Sean Hannity's Jan. 6 text to White House chief of staff Mark Meadows, leaked by House Jan. 6 panel co-chair Rep. Liz Cheney, R-Wyo., has earned the Fox News host an invitation to assist the seven Democrats and two Republicans in their work on the Jan. 6 select committee.
"If true, any such request would raise serious constitutional issues, including First Amendment concerns regarding freedom of the press," Hannity's legal counsel Jay Sekulow told Axios.
Hannity has been both a fervent supporter of former President Donald Trump and a vocal critic of the Jan. 6 committee. The panel has drawn skepticism from him and many Republicans; its two Republicans have expressed strong anti-Trump views and were not among those lawmakers that party leaders first proposed be included on the panel.
Republicans have also raised concerns that the panel is an act of extreme partisanship looking to pin full responsibility for the Jan. 6 breach of the Capitol on Trump, whose supporters sought to disrupt congressional certification of Joe Biden's win over Trump's repeated claims of voter fraud.
Hannity's participation would be "voluntary," according to Axios, and not mandated by congressional subpoena from the committee.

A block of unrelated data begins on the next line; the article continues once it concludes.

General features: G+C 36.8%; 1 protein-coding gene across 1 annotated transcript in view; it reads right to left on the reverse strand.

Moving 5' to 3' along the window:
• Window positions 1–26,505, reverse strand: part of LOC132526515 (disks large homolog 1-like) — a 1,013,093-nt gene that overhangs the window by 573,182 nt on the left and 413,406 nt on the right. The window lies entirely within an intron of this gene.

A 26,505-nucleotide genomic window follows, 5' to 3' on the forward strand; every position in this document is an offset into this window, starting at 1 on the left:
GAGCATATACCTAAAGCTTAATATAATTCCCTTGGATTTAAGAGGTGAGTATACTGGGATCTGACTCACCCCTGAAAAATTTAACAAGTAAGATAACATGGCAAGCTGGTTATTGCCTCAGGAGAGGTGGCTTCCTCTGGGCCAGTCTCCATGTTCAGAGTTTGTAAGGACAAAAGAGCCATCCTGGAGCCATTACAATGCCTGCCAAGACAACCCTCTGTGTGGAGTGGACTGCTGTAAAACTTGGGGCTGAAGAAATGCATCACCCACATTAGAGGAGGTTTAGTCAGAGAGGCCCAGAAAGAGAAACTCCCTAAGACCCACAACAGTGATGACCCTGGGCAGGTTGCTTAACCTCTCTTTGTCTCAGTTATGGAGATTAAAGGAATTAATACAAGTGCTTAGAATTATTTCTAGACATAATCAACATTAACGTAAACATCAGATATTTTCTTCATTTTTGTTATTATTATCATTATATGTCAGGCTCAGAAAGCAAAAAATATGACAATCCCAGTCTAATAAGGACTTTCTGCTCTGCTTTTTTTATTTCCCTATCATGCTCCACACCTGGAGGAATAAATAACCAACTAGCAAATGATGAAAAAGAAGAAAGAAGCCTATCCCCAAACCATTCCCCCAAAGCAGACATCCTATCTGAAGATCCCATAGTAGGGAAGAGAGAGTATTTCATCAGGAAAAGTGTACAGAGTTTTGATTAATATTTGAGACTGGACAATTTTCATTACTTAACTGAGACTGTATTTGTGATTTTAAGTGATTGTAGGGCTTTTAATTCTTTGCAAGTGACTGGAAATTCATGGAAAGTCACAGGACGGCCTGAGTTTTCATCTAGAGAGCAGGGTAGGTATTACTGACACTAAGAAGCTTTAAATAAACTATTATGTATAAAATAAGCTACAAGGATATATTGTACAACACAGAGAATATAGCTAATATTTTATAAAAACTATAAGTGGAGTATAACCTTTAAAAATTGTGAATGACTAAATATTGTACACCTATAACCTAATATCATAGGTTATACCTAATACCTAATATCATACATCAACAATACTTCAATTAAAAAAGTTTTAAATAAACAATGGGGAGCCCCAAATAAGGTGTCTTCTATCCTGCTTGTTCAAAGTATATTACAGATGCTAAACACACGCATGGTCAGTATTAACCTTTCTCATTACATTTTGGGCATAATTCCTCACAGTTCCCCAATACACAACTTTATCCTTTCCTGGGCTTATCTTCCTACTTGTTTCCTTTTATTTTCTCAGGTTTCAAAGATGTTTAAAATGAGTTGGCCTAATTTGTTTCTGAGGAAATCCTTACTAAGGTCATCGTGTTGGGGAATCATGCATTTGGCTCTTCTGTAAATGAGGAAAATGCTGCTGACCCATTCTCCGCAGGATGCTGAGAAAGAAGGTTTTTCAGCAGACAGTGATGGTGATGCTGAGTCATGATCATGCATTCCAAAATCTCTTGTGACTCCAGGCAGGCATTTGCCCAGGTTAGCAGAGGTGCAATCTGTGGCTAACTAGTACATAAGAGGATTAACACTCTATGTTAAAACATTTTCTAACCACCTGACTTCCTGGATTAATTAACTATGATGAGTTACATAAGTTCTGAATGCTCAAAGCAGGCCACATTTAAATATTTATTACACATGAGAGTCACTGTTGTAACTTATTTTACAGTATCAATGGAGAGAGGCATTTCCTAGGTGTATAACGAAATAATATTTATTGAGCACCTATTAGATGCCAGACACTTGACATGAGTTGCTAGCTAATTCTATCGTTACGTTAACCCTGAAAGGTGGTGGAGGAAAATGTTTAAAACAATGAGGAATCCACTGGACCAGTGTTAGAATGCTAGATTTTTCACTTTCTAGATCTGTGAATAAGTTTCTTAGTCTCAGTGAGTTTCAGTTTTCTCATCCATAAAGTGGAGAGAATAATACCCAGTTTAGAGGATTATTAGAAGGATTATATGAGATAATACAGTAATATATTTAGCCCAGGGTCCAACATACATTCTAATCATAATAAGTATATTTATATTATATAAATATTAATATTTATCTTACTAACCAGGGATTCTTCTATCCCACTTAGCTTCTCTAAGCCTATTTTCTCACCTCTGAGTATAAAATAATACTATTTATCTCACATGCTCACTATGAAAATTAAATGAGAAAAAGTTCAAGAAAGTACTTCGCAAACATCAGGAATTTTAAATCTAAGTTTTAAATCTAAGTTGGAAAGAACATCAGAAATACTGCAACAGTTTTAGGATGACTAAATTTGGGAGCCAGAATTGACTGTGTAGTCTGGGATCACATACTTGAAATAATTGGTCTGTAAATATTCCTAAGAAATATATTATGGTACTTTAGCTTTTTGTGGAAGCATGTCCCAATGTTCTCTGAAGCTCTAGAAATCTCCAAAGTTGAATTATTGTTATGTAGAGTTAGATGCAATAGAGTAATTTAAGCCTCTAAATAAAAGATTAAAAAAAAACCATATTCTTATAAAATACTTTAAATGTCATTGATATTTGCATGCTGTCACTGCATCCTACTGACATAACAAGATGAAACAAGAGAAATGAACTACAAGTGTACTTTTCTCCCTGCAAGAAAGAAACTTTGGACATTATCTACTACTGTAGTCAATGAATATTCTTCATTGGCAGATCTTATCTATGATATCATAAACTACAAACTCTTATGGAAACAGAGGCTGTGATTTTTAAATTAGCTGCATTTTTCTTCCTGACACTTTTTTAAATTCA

The panel, which says it has interviewed several hundred people in connection to the breach, has recommended both Steve Bannon and Meadows for contempt of Congress charges because they declined to honor subpoenas to testify — the two men both claimed executive privilege covers communications they'd had with Trump while he was the sitting president.
Hannity's private text to Meadows, leaked by Cheney in the hearing on the Meadows contempt charge, had urged Meadows to get Trump to "make a statement" and "ask people to leave the Capitol" on the day an unruly crowd overran police and surged into the historic landmark to disrupt the proceedings.
Meadows has told Newsmax the texts he shared with the Jan. 6 committee — before it moved to hold him in contempt for lack of cooperation — unwound the narrative that the president or his advisers sought to support an alleged "insurrection."
Hannity condemned the storming of the Capitol that night on his program, saying "all of today's perpetrators must be arrested and prosecuted."
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